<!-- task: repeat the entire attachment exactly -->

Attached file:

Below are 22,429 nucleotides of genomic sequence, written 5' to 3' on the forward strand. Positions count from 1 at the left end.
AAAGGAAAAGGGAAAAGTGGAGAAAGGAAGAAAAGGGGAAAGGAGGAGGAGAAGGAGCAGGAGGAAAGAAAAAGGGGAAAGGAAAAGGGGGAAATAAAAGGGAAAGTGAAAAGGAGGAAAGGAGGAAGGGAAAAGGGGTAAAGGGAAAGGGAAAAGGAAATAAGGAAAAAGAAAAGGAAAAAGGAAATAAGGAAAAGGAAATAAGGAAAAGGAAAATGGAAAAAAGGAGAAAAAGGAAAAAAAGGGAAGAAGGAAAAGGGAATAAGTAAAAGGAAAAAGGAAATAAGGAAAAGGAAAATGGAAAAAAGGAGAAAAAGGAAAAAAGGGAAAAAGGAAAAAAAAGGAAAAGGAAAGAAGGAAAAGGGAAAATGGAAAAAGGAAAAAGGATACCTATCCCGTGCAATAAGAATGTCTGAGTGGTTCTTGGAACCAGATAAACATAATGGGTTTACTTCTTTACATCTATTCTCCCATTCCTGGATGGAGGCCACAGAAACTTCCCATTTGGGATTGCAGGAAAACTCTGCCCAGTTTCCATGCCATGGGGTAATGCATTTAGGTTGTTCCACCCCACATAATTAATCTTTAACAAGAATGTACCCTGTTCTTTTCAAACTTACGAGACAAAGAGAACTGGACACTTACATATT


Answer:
Below are 22,429 nucleotides of genomic sequence, written 5' to 3' on the forward strand. Positions count from 1 at the left end.
AAAGGAAAAGGGAAAAGTGGAGAAAGGAAGAAAAGGGGAAAGGAGGAGGAGAAGGAGCAGGAGGAAAGAAAAAGGGGAAAGGAAAAGGGGGAAATAAAAGGGAAAGTGAAAAGGAGGAAAGGAGGAAGGGAAAAGGGGTAAAGGGAAAGGGAAAAGGAAATAAGGAAAAAGAAAAGGAAAAAGGAAATAAGGAAAAGGAAATAAGGAAAAGGAAAATGGAAAAAAGGAGAAAAAGGAAAAAAAGGGAAGAAGGAAAAGGGAATAAGTAAAAGGAAAAAGGAAATAAGGAAAAGGAAAATGGAAAAAAGGAGAAAAAGGAAAAAAGGGAAAAAGGAAAAAAAAGGAAAAGGAAAGAAGGAAAAGGGAAAATGGAAAAAGGAAAAAGGATACCTATCCCGTGCAATAAGAATGTCTGAGTGGTTCTTGGAACCAGATAAACATAATGGGTTTACTTCTTTACATCTATTCTCCCATTCCTGGATGGAGGCCACAGAAACTTCCCATTTGGGATTGCAGGAAAACTCTGCCCAGTTTCCATGCCATGGGGTAATGCATTTAGGTTGTTCCACCCCACATAATTAATCTTTAACAAGAATGTACCCTGTTCTTTTCAAACTTACGAGACAAAGAGAACTGGACACTTACATATT